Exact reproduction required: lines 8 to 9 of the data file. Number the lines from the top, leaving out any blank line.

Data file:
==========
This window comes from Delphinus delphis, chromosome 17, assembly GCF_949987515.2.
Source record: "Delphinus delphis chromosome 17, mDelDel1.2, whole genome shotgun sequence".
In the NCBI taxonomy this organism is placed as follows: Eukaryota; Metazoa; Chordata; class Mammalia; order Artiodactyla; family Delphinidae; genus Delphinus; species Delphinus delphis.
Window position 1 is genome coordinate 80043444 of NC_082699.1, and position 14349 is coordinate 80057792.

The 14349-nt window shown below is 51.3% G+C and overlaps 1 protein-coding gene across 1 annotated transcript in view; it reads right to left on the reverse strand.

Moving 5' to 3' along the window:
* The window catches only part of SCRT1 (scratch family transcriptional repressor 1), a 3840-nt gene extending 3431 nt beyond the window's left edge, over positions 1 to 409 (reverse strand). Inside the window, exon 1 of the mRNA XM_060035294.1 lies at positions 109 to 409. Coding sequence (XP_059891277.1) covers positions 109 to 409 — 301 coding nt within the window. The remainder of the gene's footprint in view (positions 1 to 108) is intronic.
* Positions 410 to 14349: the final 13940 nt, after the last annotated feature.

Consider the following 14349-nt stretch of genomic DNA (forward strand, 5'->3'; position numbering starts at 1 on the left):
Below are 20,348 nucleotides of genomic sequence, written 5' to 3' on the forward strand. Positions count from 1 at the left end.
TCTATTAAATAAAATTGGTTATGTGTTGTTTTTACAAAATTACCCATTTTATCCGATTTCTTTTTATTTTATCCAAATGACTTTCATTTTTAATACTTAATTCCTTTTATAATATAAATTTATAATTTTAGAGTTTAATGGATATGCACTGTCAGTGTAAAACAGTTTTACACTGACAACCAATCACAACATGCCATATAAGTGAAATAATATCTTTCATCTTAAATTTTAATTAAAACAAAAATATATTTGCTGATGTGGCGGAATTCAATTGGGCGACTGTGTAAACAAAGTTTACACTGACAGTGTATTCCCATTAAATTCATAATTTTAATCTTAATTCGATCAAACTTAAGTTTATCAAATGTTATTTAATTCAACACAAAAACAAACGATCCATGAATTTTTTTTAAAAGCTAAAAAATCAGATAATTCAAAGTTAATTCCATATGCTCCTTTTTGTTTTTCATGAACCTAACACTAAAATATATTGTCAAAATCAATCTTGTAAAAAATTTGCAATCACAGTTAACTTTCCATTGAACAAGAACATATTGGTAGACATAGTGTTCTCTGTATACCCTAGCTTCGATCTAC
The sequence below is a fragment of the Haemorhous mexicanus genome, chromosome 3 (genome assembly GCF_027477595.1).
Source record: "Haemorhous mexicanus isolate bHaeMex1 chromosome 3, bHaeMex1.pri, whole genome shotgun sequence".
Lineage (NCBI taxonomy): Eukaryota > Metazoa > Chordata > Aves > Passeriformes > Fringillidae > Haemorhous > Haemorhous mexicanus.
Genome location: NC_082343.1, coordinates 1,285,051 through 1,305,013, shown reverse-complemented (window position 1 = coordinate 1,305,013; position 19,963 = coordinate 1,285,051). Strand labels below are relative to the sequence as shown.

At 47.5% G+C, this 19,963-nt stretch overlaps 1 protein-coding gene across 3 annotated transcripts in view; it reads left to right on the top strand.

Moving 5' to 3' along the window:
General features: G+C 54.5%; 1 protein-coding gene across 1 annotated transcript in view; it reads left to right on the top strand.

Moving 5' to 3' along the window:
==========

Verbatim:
* Positions 410 to 14349: the final 13940 nt, after the last annotated feature.

Consider the following 14349-nt stretch of genomic DNA (forward strand, 5'->3'; position numbering starts at 1 on the left):